10 Tips for Selecting and Budgeting for Upgrades

Welcome to the fourth post in my New Construction Home Blog Series. In this post, I’ll be sharing my 10 tips for selecting and budgeting for upgrades. If you haven’t read my post explaining all about upgrades I recommend you check it out first here.

When the time comes, you will likely be visiting your builder’s design centre to make your structural and design selections. The design centre is lovely, there will be lots of pretty things to look at and it’s really easy to get carried away looking at all the beautiful samples.

It can also be incredibly overwhelming.

You will be asked to make a lot of decisions, usually on the spot. You will likely get tired, grumpy, and you might even end up forgetting what decisions you made (only to be surprised when you walk in you home for the first time).

Here are my best tips for staying sane, focused and on-budget when making selections and choosing upgrades.

1 – Collect Inspiration Images

Making your design selections is essentially designing your home. Instead of walking into the design centre with no idea what you like, it’s helpful for both you (and them) if you have some ideas to work with.

Pinterest and Houzz make this really easy – create a board/idea book and save images that you like. Pay special attention to the flooring, kitchens, and bathrooms – as this will be where you make the majority of your selections.

After you’ve saved a bunch of pictures, look for patterns. My inspiration board was pretty much all two-toned kitchens with dark floors and white countertops so when I got to the design centre I knew exactly what to look for.

2 – Create a list of all upgrades you’re considering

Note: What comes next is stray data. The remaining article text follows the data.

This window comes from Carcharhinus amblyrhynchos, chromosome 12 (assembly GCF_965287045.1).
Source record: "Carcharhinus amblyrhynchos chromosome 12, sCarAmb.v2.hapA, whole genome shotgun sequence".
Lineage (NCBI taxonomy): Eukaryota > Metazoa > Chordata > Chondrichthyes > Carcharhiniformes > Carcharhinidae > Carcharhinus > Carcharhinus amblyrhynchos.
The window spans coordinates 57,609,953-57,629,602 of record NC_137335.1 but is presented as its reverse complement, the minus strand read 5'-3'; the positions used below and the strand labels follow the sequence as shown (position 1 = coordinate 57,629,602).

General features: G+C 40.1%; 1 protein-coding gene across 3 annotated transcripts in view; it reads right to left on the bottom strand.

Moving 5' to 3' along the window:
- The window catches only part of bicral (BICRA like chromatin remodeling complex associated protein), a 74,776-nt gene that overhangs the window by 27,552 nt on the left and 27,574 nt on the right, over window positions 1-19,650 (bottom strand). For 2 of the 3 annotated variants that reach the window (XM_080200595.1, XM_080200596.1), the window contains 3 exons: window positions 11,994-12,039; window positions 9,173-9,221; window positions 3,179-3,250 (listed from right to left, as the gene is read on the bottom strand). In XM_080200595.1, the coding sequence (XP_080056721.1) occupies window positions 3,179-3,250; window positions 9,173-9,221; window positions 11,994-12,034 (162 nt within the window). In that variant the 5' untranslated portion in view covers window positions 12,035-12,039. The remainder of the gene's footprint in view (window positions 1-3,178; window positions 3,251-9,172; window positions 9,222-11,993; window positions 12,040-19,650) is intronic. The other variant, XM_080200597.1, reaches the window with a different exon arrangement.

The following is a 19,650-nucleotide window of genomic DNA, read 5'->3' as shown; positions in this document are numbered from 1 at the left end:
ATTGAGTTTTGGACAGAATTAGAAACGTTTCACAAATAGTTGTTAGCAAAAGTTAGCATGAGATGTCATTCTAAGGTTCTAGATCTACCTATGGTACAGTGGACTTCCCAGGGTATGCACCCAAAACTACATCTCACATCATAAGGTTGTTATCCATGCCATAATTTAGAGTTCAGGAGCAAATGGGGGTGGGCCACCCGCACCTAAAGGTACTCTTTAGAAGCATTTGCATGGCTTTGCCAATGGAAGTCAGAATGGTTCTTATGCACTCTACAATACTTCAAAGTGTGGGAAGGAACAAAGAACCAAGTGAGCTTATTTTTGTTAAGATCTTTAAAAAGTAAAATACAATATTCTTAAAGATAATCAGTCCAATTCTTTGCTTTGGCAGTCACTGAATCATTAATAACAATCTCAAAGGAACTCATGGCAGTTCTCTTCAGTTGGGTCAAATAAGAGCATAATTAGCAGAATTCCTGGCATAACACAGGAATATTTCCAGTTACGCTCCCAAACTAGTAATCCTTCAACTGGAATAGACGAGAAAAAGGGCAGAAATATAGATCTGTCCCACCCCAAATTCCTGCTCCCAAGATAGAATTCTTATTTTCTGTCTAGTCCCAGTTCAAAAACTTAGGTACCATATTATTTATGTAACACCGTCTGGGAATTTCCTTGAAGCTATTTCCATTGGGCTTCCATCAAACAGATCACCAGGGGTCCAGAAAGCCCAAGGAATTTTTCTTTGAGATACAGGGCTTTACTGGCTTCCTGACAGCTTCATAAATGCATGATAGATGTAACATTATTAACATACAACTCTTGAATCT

If your builder gives you a list of optional upgrades that’s great, if they don’t, you can still make your own. Look at your floor plan and think about each room, how you will use it and what you would like them to have.

Do you want crown molding above your kitchen cabinets?
Do you want a larger shower instead of a bathtub?
Do you need an outlet outside for holiday decorations?
How about air conditioning?

Write down everything you can think of and decide if they are “must-haves” or just “nice-to-haves”.

3 – Get prices in advance

The design consultant at our builder’s design centre may have regretted it, but she gave me her email address at our first meeting. Before making our stage 1 selections I sent her the list of all the things on our “structural” wish list and asked her for pricing, which she seemed happy enough to send me. We were then able to discuss what upgrades we really needed before making our final selections.

4 – Don’t be limited to what the builder offers

Your builder’s design centre will have lots of samples for you to look at, but what if you don’t like any of the options? Before you select something you don’t love, see if they can source something else.

We knew we wanted to upgrade to granite countertops in our kitchen, but I hated all the granite options at the design centre. I did some research and our builder was able to quote a price for us from their fabricator. We also had them source a different hardwood flooring for us (that didn’t go as well, but I’ll talk about that later).

Probably my biggest regret in our selection process was that I didn’t think of this when we were making our structural selections. I took the floor plan as set in stone, with us only being able to make the slight modifications mentioned by the builder like removing a door here or there, or replacing a bathtub with a walk-in shower.

We hated the placement of the gas fireplace in the floor plan, so we opted to not install one, but we could of had it moved to a different location like one of our neighbours. We also never considered having our builder omit the walls we just removed in our main floor renovation.

Sometimes the answer will be no, but it doesn’t hurt to ask – right?

5 – Do your own research

I’m not trying to suggest that you builder is try to rip you off, but I do think it’s worthwhile to do some research and price comparisons. If the price for an upgraded bathroom vanity is way more than what you would pay for one at a store, it might be worthwhile to wait and replace it later.

This is how we decided to select one of the standard kitchen cabinet styles and paint them ourselves to get the solid colour look we wanted. This was a more cost effective option than upgrading as we were willing to do the work ourselves.

On that note: don’t forget to consider the labour costs when comparing prices!

6 – Embrace Spreadsheets